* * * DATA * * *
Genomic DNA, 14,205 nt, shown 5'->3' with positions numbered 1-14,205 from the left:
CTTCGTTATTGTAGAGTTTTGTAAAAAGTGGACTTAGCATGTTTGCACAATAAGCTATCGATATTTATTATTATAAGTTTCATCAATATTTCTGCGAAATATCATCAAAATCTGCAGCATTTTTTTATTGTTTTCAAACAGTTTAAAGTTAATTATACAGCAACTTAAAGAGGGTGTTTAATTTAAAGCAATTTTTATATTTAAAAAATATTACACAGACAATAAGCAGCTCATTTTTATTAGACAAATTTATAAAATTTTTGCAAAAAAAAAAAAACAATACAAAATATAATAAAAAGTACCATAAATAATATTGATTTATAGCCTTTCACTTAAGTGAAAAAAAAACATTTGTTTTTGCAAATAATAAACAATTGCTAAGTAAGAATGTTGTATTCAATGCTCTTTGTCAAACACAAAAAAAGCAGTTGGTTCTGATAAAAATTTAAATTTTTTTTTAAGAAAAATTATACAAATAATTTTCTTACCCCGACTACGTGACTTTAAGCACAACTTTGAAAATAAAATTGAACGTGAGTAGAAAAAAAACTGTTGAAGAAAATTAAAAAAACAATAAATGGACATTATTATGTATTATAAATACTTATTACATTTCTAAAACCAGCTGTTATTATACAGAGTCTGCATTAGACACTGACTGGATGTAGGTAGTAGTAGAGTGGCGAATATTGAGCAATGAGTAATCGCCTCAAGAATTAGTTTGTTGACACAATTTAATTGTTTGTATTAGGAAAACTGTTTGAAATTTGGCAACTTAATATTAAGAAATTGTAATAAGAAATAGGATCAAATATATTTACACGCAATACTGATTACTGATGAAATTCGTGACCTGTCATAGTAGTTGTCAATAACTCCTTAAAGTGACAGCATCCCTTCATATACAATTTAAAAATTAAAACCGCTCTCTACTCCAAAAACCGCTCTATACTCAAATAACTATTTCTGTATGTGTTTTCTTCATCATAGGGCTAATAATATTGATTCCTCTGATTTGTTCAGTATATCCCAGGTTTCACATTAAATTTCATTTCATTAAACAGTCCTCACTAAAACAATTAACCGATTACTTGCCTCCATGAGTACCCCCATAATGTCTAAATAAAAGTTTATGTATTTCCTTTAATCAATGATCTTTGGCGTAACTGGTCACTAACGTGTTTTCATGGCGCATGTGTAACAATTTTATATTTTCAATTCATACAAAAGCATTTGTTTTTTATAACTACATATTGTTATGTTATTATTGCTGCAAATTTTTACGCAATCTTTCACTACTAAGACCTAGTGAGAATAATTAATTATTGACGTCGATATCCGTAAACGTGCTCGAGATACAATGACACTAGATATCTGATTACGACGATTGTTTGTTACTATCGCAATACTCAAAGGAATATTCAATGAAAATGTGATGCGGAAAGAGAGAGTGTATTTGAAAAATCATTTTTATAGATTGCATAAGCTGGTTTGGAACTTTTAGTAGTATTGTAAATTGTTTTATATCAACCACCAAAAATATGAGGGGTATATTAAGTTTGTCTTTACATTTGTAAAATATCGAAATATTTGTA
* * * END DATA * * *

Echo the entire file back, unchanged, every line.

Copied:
Genomic DNA, 14,205 nt, shown 5'->3' with positions numbered 1-14,205 from the left:
CTTCGTTATTGTAGAGTTTTGTAAAAAGTGGACTTAGCATGTTTGCACAATAAGCTATCGATATTTATTATTATAAGTTTCATCAATATTTCTGCGAAATATCATCAAAATCTGCAGCATTTTTTTATTGTTTTCAAACAGTTTAAAGTTAATTATACAGCAACTTAAAGAGGGTGTTTAATTTAAAGCAATTTTTATATTTAAAAAATATTACACAGACAATAAGCAGCTCATTTTTATTAGACAAATTTATAAAATTTTTGCAAAAAAAAAAAAACAATACAAAATATAATAAAAAGTACCATAAATAATATTGATTTATAGCCTTTCACTTAAGTGAAAAAAAAACATTTGTTTTTGCAAATAATAAACAATTGCTAAGTAAGAATGTTGTATTCAATGCTCTTTGTCAAACACAAAAAAAGCAGTTGGTTCTGATAAAAATTTAAATTTTTTTTTAAGAAAAATTATACAAATAATTTTCTTACCCCGACTACGTGACTTTAAGCACAACTTTGAAAATAAAATTGAACGTGAGTAGAAAAAAAACTGTTGAAGAAAATTAAAAAAACAATAAATGGACATTATTATGTATTATAAATACTTATTACATTTCTAAAACCAGCTGTTATTATACAGAGTCTGCATTAGACACTGACTGGATGTAGGTAGTAGTAGAGTGGCGAATATTGAGCAATGAGTAATCGCCTCAAGAATTAGTTTGTTGACACAATTTAATTGTTTGTATTAGGAAAACTGTTTGAAATTTGGCAACTTAATATTAAGAAATTGTAATAAGAAATAGGATCAAATATATTTACACGCAATACTGATTACTGATGAAATTCGTGACCTGTCATAGTAGTTGTCAATAACTCCTTAAAGTGACAGCATCCCTTCATATACAATTTAAAAATTAAAACCGCTCTCTACTCCAAAAACCGCTCTATACTCAAATAACTATTTCTGTATGTGTTTTCTTCATCATAGGGCTAATAATATTGATTCCTCTGATTTGTTCAGTATATCCCAGGTTTCACATTAAATTTCATTTCATTAAACAGTCCTCACTAAAACAATTAACCGATTACTTGCCTCCATGAGTACCCCCATAATGTCTAAATAAAAGTTTATGTATTTCCTTTAATCAATGATCTTTGGCGTAACTGGTCACTAACGTGTTTTCATGGCGCATGTGTAACAATTTTATATTTTCAATTCATACAAAAGCATTTGTTTTTTATAACTACATATTGTTATGTTATTATTGCTGCAAATTTTTACGCAATCTTTCACTACTAAGACCTAGTGAGAATAATTAATTATTGACGTCGATATCCGTAAACGTGCTCGAGATACAATGACACTAGATATCTGATTACGACGATTGTTTGTTACTATCGCAATACTCAAAGGAATATTCAATGAAAATGTGATGCGGAAAGAGAGAGTGTATTTGAAAAATCATTTTTATAGATTGCATAAGCTGGTTTGGAACTTTTAGTAGTATTGTAAATTGTTTTATATCAACCACCAAAAATATGAGGGGTATATTAAGTTTGTCTTTACATTTGTAAAATATCGAAATATTTGTA